Asustek plans on killing its manufacture of Windows RT tablets.
“It’s not only our opinion, the industry sentiment is also that Windows RT has not been successful,” Asustek CEO Jerry Shen told The Wall Street Journal, which reported that the manufacturer had taken an unspecified write-down on Windows RT tablets in the second quarter of this year.
Manufacturers backing out of Windows RT could prove embarrassing to Microsoft, which was counting on the operating system to compete toe-to-toe against Apple’s iOS and Google Android. Windows RT is a version of Windows 8 for tablets that rely on the ARM chip architecture, which these days constitute the majority of that market. Windows 8, like previous versions of the operating system, was built for x86 devices.
In July, Microsoft CEO Steve Ballmer admitted at an internal company event that Windows devices hadn’t been selling well enough, according to a report at the time from Neowin. As part of its most recent quarterly earnings, Microsoft also announced that it would take a $900 million charge against Surface RT devices, its branded tablets running Windows RT. While Microsoft has refused to share many details about the sales performance of the Surface RT or Surface Pro (the latter of which runs “full” Windows 8), research firm IDC suggested earlier this year that the devices had sold just under one million units; there are no indications that Windows 8 and Windows RT tablets built by any other manufacturers are performing any better.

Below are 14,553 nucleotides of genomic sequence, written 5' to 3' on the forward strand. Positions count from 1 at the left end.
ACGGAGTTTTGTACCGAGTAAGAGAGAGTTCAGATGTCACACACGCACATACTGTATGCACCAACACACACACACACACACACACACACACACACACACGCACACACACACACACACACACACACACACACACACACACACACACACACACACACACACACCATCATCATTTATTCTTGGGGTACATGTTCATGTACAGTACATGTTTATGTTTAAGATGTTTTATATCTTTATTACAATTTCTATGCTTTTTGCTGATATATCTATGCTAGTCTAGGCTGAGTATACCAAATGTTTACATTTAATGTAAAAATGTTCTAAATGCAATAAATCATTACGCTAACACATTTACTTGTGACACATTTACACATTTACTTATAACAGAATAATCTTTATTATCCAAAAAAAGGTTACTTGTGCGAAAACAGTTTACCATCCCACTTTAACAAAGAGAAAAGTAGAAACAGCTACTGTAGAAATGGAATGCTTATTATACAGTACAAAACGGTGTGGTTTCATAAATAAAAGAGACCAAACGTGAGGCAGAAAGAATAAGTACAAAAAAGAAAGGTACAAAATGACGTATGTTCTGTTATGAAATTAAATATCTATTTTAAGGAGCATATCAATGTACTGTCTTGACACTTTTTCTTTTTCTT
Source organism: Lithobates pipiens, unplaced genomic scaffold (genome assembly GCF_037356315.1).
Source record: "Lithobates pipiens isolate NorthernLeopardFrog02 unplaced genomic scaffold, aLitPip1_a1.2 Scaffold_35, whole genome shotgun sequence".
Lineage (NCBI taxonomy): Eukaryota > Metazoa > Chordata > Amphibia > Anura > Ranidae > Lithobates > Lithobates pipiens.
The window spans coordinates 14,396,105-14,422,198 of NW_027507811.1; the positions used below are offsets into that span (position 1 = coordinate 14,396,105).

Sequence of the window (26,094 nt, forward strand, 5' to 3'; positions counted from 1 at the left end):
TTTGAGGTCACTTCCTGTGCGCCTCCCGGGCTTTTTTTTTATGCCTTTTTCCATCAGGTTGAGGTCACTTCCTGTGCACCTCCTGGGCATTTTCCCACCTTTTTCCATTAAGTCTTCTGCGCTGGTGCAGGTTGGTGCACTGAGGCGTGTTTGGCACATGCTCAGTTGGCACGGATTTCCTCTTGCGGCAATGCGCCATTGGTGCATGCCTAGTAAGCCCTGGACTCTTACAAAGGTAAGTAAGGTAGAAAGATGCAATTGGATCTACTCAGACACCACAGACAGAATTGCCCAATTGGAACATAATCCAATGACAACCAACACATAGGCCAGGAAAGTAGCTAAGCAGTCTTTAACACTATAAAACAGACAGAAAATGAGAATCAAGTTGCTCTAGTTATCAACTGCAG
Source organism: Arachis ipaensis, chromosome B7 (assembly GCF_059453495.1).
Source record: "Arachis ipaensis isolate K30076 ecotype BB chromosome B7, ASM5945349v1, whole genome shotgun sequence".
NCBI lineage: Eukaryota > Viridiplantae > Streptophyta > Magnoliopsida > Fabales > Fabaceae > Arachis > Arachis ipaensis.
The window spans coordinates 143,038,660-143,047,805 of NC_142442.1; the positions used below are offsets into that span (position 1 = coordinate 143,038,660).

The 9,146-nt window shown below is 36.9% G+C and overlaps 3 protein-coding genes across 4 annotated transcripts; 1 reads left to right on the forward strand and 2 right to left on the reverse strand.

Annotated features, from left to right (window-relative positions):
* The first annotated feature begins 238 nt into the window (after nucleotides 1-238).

According to IDC, Windows RT holds 0.5 percent of the tablet market, lagging behind x86-based Windows at 4.0 percent, Apple’s iOS with 32.5 percent, and Google Android with 62.6 percent. Apple and Amazon are expected to release new tablets within the next several months, which could complicate things even further for a Microsoft still struggling to have its tablets accepted in the open marketplace.
Windows RT’s failure to attract a sizable audience could drive developers and app-builders away from the platform, which in turn could weaken it still further.